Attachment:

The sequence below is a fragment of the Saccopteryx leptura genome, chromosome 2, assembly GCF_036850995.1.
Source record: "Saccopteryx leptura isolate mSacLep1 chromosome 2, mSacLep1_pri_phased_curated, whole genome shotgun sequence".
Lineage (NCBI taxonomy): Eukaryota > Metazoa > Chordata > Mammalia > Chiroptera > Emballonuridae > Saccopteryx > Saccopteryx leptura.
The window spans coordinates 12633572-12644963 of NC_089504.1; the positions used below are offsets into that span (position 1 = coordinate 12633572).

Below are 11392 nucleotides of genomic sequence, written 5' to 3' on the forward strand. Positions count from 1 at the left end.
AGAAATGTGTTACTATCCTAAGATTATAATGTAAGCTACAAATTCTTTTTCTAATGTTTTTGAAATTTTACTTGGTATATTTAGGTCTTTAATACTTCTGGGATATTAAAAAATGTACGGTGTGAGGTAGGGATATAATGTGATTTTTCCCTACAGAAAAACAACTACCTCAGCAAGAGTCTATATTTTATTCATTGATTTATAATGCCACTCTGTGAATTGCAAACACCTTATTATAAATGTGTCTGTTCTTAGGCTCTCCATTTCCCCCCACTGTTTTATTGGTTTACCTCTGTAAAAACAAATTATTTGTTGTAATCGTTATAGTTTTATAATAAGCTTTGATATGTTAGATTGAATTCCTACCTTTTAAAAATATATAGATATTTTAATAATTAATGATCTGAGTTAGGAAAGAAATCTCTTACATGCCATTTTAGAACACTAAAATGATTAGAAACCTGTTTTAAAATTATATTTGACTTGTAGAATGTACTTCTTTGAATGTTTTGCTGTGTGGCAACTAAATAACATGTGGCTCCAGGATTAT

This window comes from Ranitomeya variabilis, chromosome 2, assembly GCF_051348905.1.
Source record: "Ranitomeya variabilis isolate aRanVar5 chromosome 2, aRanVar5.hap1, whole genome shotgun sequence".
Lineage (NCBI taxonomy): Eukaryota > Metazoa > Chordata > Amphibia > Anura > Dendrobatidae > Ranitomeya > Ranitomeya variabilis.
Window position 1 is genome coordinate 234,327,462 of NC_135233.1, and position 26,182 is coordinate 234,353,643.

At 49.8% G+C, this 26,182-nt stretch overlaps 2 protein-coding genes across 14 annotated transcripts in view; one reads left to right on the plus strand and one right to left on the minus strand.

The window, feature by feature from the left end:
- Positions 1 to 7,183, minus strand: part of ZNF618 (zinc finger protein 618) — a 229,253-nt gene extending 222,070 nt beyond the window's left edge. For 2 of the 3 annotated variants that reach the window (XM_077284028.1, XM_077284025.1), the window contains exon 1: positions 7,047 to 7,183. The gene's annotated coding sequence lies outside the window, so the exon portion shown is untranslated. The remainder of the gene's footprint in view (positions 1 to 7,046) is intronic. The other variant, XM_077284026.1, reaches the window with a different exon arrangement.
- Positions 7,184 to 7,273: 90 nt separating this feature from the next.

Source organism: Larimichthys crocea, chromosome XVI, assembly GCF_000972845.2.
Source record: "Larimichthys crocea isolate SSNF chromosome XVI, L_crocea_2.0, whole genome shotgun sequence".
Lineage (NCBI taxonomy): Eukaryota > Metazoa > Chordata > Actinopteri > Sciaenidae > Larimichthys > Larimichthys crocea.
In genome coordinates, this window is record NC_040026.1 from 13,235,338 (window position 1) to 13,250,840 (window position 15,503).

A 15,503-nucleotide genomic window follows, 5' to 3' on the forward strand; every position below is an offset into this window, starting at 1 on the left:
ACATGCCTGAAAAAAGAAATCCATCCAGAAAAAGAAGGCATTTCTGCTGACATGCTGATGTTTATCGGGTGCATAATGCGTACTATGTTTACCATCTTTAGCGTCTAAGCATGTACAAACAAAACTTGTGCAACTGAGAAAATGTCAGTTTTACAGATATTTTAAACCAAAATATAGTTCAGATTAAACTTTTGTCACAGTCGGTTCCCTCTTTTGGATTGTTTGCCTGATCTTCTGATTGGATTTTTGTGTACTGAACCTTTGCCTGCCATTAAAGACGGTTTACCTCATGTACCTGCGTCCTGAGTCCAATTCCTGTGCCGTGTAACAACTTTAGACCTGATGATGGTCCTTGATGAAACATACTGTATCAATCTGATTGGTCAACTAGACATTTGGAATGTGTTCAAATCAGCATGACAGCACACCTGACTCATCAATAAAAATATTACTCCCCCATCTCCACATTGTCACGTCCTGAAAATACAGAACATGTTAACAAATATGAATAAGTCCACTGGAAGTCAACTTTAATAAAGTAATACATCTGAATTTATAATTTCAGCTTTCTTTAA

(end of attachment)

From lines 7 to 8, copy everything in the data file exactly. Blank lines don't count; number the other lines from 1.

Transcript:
This window comes from Ranitomeya variabilis, chromosome 2, assembly GCF_051348905.1.
Source record: "Ranitomeya variabilis isolate aRanVar5 chromosome 2, aRanVar5.hap1, whole genome shotgun sequence".